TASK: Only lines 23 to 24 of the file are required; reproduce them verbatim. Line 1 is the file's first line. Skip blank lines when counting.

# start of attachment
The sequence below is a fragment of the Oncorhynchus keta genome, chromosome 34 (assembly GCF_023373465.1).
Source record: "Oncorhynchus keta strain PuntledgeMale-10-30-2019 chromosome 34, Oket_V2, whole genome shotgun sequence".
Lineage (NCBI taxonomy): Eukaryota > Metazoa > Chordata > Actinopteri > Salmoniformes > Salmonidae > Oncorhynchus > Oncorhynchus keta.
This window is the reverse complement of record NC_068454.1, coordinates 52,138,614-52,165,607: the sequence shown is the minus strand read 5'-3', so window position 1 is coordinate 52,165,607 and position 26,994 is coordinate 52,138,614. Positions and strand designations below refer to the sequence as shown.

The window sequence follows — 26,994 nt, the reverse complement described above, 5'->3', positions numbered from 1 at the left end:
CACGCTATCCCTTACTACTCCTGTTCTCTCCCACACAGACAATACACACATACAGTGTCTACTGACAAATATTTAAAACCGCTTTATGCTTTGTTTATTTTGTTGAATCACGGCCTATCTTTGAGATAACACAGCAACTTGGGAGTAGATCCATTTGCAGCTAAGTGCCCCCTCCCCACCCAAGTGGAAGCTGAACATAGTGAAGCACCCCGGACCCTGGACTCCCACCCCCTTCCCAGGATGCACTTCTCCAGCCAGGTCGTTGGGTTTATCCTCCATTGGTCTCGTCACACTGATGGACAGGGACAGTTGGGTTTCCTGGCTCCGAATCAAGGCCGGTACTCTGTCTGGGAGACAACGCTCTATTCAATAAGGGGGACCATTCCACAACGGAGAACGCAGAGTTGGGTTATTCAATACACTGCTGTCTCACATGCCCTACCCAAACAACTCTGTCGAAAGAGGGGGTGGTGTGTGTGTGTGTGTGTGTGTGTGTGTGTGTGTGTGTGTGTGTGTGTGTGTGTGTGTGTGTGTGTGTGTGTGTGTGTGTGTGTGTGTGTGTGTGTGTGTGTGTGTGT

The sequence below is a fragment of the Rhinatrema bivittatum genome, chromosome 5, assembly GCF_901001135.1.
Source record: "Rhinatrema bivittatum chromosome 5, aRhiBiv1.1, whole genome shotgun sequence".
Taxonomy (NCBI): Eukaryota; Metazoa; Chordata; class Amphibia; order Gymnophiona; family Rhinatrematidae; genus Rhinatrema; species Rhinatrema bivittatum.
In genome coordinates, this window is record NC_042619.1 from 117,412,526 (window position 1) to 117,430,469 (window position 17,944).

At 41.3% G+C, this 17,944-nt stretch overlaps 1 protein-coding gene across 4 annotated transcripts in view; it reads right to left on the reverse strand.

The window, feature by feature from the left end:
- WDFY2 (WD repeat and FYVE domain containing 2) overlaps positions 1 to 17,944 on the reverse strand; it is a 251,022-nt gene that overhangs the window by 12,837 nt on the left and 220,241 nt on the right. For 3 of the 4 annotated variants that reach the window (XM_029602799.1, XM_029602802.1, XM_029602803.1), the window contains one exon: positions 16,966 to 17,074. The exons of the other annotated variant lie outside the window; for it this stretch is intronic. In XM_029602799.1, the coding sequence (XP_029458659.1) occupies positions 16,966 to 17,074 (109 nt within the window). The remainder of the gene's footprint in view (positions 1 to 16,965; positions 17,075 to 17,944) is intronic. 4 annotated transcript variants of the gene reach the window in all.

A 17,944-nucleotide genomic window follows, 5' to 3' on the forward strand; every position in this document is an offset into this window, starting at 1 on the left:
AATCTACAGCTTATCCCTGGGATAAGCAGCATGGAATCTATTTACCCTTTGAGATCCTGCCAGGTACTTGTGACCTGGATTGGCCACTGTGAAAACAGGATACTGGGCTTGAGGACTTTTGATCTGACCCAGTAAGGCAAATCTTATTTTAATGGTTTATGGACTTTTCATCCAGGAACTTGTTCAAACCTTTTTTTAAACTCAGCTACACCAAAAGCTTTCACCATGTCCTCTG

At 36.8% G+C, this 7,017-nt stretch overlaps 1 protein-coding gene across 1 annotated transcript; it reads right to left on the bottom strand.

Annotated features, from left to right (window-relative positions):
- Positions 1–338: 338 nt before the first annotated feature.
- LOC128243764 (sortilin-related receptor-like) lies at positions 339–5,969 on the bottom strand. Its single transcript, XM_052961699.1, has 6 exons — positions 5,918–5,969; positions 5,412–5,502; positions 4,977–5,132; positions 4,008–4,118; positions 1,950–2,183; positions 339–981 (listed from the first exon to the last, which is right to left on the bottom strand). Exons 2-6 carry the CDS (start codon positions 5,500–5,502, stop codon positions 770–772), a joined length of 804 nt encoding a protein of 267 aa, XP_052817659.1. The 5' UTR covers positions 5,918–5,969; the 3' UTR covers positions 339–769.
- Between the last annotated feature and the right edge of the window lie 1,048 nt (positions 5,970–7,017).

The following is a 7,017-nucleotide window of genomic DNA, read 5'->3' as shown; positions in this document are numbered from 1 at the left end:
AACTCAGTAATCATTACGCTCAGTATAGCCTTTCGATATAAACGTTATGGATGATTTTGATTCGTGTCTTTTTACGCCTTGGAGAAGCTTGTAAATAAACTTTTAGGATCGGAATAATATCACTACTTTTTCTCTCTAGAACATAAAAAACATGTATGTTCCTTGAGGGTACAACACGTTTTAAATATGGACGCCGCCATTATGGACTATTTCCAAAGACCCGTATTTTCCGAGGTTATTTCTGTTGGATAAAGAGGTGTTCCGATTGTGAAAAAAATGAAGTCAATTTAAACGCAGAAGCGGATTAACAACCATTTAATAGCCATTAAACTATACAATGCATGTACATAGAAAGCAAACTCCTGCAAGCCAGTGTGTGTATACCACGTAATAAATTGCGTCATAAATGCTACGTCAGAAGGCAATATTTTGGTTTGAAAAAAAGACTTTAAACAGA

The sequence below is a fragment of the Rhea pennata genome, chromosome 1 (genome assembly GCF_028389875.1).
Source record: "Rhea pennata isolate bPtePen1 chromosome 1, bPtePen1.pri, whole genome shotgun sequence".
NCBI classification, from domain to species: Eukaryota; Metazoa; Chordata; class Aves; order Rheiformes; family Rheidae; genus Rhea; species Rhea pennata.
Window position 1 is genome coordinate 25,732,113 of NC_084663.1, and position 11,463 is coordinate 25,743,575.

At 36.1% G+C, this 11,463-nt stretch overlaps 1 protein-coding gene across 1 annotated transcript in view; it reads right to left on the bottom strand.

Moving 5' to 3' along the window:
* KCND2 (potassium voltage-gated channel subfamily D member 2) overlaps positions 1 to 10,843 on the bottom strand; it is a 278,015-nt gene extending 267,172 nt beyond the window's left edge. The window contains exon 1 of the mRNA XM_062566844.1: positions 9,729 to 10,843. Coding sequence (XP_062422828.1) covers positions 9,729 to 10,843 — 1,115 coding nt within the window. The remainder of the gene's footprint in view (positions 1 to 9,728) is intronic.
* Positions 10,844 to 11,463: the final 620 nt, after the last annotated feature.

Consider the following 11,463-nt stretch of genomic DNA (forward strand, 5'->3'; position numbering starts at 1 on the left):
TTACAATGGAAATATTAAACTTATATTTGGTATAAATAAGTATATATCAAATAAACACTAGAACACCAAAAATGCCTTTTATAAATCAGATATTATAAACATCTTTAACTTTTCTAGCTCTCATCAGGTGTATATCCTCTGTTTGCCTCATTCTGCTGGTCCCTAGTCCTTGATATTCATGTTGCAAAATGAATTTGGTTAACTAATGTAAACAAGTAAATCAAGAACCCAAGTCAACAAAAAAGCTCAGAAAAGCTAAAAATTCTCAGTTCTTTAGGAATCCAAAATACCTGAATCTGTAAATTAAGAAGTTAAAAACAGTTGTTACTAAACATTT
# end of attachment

The sequence below is a fragment of the Rhea pennata genome, chromosome 1 (genome assembly GCF_028389875.1).
Source record: "Rhea pennata isolate bPtePen1 chromosome 1, bPtePen1.pri, whole genome shotgun sequence".